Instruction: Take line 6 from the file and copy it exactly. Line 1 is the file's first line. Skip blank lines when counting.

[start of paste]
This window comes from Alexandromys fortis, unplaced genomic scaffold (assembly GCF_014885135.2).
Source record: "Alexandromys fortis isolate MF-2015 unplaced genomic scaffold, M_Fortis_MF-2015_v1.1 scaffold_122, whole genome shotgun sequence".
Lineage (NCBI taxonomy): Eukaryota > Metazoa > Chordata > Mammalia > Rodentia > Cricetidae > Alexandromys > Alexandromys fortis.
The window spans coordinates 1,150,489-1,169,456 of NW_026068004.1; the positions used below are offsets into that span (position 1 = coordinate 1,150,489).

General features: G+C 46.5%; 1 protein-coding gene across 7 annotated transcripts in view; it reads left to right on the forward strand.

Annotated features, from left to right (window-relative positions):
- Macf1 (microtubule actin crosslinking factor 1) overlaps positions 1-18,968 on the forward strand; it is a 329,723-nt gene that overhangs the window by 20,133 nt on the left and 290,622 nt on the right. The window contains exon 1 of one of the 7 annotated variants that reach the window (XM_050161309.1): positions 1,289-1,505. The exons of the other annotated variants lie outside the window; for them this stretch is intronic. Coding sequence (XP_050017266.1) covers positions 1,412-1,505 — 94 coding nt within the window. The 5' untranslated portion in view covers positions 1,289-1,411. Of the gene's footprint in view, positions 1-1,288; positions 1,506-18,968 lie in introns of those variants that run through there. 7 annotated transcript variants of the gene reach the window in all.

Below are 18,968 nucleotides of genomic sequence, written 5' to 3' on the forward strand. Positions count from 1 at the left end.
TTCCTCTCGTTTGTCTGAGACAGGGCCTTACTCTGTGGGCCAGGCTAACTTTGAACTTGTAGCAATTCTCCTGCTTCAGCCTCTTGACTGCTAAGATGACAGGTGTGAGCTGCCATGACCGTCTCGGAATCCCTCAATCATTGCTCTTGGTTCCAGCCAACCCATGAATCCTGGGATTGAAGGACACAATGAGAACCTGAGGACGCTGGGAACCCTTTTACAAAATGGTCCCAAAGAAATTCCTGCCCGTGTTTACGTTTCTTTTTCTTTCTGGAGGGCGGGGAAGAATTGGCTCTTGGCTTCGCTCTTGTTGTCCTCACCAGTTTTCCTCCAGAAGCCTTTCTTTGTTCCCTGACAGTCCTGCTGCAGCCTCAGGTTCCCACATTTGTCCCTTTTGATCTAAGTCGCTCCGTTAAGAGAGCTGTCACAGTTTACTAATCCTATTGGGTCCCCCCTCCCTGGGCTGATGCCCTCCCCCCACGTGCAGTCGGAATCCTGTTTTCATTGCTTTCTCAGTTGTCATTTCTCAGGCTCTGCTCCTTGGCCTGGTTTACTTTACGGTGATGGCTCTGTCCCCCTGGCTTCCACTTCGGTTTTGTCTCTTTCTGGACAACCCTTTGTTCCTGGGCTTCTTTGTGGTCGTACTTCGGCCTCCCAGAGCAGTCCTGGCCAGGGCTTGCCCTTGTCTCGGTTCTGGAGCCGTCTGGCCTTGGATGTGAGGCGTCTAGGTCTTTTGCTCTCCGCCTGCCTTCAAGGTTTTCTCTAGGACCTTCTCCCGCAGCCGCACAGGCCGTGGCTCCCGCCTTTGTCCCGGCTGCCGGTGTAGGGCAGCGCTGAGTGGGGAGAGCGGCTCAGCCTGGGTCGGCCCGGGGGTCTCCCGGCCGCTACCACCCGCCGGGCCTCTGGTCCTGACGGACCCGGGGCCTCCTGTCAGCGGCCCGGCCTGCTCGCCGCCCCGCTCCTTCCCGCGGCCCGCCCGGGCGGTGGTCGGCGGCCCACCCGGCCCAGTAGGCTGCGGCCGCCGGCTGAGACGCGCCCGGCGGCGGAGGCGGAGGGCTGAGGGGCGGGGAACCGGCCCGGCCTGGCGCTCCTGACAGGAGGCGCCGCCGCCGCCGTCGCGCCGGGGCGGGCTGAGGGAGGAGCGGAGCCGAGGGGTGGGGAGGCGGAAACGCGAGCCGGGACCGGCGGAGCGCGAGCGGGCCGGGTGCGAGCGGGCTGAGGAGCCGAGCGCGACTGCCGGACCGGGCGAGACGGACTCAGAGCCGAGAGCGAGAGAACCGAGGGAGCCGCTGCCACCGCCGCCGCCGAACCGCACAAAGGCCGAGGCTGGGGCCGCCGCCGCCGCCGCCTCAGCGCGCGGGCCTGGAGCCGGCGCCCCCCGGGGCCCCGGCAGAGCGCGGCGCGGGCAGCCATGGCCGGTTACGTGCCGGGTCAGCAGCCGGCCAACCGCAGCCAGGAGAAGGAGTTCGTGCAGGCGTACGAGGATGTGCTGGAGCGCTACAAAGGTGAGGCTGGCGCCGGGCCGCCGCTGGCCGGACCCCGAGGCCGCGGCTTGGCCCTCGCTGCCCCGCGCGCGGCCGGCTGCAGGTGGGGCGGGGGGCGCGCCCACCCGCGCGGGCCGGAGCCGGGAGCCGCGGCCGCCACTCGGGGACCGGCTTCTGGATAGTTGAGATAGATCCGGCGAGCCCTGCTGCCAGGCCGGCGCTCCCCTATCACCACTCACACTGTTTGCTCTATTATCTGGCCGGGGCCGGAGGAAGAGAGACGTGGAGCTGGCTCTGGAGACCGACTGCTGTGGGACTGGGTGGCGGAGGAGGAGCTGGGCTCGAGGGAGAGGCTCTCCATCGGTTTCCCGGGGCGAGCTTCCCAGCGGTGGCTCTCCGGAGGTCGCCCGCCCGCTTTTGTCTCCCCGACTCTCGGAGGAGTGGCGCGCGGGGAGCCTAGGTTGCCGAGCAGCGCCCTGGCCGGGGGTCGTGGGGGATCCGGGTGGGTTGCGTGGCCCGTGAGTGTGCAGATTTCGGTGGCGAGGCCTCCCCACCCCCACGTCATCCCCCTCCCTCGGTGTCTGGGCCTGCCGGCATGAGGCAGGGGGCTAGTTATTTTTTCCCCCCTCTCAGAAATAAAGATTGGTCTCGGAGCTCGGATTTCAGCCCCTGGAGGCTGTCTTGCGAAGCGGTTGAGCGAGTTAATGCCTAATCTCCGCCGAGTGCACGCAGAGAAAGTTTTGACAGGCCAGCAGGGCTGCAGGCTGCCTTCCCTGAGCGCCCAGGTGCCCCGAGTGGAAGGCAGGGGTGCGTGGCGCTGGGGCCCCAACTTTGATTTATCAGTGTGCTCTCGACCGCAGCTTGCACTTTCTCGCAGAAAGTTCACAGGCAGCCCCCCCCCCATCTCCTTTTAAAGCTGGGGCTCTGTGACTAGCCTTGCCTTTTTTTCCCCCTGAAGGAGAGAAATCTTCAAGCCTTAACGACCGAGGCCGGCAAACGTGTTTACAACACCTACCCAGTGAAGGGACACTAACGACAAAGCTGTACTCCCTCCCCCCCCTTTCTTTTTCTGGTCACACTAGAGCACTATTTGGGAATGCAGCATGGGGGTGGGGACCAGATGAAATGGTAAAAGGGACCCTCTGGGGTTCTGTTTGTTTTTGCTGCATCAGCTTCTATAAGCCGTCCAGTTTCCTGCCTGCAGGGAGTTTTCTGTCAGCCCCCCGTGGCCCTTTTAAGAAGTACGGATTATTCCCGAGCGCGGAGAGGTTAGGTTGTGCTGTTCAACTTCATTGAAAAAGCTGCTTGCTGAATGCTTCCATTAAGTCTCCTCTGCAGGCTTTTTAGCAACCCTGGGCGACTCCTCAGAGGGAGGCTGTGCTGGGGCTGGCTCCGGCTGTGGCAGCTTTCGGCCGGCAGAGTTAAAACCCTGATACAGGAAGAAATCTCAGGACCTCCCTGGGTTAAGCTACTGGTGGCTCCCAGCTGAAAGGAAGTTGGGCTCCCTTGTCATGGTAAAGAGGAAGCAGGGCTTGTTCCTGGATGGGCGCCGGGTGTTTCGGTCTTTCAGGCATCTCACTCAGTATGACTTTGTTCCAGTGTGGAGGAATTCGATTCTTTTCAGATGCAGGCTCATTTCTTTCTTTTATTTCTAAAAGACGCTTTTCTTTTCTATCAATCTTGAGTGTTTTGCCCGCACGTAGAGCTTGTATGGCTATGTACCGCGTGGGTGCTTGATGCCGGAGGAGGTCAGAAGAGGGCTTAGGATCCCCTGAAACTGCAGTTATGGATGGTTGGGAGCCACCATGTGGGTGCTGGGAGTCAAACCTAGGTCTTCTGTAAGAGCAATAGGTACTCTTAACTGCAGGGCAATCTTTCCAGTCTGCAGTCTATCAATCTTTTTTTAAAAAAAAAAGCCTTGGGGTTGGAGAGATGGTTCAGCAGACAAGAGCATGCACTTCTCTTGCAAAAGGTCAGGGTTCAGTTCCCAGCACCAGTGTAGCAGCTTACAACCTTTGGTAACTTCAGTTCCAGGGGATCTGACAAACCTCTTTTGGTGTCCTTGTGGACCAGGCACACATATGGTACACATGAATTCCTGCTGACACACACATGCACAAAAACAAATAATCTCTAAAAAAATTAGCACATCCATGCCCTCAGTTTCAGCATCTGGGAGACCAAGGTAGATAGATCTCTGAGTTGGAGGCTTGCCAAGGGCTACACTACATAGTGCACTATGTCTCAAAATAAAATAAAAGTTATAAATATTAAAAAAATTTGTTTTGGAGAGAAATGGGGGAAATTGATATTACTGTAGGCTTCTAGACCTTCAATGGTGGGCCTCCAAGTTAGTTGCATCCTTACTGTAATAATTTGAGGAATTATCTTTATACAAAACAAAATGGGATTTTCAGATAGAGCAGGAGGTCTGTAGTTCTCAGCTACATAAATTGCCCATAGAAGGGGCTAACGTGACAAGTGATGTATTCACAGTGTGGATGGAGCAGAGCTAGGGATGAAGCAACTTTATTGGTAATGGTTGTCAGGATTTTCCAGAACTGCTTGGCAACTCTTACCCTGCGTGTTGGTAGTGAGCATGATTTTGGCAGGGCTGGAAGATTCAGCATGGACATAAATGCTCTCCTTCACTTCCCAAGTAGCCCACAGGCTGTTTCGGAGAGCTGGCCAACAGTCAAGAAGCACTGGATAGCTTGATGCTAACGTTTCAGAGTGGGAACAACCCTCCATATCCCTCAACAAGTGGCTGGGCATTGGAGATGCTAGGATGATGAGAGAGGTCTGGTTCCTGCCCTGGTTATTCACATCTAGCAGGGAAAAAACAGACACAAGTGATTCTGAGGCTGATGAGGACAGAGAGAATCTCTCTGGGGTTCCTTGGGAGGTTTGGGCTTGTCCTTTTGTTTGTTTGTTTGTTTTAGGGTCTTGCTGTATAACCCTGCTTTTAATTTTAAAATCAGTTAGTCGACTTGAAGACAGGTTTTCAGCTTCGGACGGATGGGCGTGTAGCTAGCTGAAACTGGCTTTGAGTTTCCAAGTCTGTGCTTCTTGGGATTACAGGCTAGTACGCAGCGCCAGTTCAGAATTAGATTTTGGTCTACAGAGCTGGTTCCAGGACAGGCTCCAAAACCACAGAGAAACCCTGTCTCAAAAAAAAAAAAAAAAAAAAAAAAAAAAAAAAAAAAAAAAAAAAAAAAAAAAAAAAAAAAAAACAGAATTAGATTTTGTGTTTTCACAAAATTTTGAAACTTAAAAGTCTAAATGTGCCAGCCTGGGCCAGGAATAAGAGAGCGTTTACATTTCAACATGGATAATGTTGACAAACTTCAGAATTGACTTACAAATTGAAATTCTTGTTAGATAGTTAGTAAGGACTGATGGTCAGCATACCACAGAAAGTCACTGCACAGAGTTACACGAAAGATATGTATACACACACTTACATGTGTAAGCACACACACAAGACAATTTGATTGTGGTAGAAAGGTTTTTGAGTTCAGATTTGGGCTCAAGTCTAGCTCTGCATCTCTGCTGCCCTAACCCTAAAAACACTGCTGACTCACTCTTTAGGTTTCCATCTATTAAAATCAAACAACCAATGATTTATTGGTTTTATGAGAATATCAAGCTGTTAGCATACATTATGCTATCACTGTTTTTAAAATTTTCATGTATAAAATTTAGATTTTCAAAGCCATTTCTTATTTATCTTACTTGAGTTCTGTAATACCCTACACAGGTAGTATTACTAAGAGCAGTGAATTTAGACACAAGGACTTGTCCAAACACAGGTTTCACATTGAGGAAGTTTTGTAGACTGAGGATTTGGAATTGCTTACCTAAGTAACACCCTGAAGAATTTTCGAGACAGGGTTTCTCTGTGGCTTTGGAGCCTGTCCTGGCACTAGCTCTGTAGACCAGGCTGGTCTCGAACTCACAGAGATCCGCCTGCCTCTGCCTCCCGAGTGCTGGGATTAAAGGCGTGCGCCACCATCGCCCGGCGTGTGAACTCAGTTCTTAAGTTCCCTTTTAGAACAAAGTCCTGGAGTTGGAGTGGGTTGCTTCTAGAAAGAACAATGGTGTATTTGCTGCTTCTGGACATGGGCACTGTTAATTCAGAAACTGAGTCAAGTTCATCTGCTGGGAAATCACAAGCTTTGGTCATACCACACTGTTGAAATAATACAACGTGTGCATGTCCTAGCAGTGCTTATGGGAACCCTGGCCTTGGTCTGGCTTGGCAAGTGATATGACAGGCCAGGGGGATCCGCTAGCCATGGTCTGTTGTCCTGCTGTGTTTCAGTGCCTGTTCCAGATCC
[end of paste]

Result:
Annotated features, from left to right (window-relative positions):